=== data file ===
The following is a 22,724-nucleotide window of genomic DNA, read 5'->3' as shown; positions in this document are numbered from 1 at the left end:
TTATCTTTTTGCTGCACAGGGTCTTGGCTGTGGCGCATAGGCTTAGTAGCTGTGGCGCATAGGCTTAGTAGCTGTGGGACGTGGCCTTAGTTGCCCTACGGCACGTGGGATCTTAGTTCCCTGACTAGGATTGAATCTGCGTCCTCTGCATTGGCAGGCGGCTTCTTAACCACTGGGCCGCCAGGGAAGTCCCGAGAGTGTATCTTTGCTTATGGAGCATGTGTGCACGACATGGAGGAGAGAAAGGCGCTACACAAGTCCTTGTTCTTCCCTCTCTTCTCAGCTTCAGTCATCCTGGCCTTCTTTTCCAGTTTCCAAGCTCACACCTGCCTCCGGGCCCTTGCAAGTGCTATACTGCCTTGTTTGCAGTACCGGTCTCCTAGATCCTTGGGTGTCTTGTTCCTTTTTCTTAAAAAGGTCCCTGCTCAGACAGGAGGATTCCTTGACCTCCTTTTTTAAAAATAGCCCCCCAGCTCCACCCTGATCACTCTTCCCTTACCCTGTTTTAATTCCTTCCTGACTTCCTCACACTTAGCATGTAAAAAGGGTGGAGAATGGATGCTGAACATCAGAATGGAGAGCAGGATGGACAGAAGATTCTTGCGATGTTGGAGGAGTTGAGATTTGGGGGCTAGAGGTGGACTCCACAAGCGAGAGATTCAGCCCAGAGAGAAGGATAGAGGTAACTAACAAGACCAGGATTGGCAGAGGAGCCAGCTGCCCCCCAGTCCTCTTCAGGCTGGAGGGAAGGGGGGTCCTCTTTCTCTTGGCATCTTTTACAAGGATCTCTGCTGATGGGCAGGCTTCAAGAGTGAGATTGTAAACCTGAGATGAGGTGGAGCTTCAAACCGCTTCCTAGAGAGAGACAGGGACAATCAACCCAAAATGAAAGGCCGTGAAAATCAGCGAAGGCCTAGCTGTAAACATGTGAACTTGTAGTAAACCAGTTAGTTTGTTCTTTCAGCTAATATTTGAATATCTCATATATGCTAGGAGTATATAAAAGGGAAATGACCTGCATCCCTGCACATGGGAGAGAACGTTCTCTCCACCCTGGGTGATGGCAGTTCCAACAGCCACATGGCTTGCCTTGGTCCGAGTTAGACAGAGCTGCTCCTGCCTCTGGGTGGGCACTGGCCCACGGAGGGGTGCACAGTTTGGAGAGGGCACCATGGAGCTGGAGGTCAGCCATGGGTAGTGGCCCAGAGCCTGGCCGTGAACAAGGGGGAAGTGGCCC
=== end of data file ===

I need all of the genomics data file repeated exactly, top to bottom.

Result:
The following is a 22,724-nucleotide window of genomic DNA, read 5'->3' as shown; positions in this document are numbered from 1 at the left end:
TTATCTTTTTGCTGCACAGGGTCTTGGCTGTGGCGCATAGGCTTAGTAGCTGTGGCGCATAGGCTTAGTAGCTGTGGGACGTGGCCTTAGTTGCCCTACGGCACGTGGGATCTTAGTTCCCTGACTAGGATTGAATCTGCGTCCTCTGCATTGGCAGGCGGCTTCTTAACCACTGGGCCGCCAGGGAAGTCCCGAGAGTGTATCTTTGCTTATGGAGCATGTGTGCACGACATGGAGGAGAGAAAGGCGCTACACAAGTCCTTGTTCTTCCCTCTCTTCTCAGCTTCAGTCATCCTGGCCTTCTTTTCCAGTTTCCAAGCTCACACCTGCCTCCGGGCCCTTGCAAGTGCTATACTGCCTTGTTTGCAGTACCGGTCTCCTAGATCCTTGGGTGTCTTGTTCCTTTTTCTTAAAAAGGTCCCTGCTCAGACAGGAGGATTCCTTGACCTCCTTTTTTAAAAATAGCCCCCCAGCTCCACCCTGATCACTCTTCCCTTACCCTGTTTTAATTCCTTCCTGACTTCCTCACACTTAGCATGTAAAAAGGGTGGAGAATGGATGCTGAACATCAGAATGGAGAGCAGGATGGACAGAAGATTCTTGCGATGTTGGAGGAGTTGAGATTTGGGGGCTAGAGGTGGACTCCACAAGCGAGAGATTCAGCCCAGAGAGAAGGATAGAGGTAACTAACAAGACCAGGATTGGCAGAGGAGCCAGCTGCCCCCCAGTCCTCTTCAGGCTGGAGGGAAGGGGGGTCCTCTTTCTCTTGGCATCTTTTACAAGGATCTCTGCTGATGGGCAGGCTTCAAGAGTGAGATTGTAAACCTGAGATGAGGTGGAGCTTCAAACCGCTTCCTAGAGAGAGACAGGGACAATCAACCCAAAATGAAAGGCCGTGAAAATCAGCGAAGGCCTAGCTGTAAACATGTGAACTTGTAGTAAACCAGTTAGTTTGTTCTTTCAGCTAATATTTGAATATCTCATATATGCTAGGAGTATATAAAAGGGAAATGACCTGCATCCCTGCACATGGGAGAGAACGTTCTCTCCACCCTGGGTGATGGCAGTTCCAACAGCCACATGGCTTGCCTTGGTCCGAGTTAGACAGAGCTGCTCCTGCCTCTGGGTGGGCACTGGCCCACGGAGGGGTGCACAGTTTGGAGAGGGCACCATGGAGCTGGAGGTCAGCCATGGGTAGTGGCCCAGAGCCTGGCCGTGAACAAGGGGGAAGTGGCCC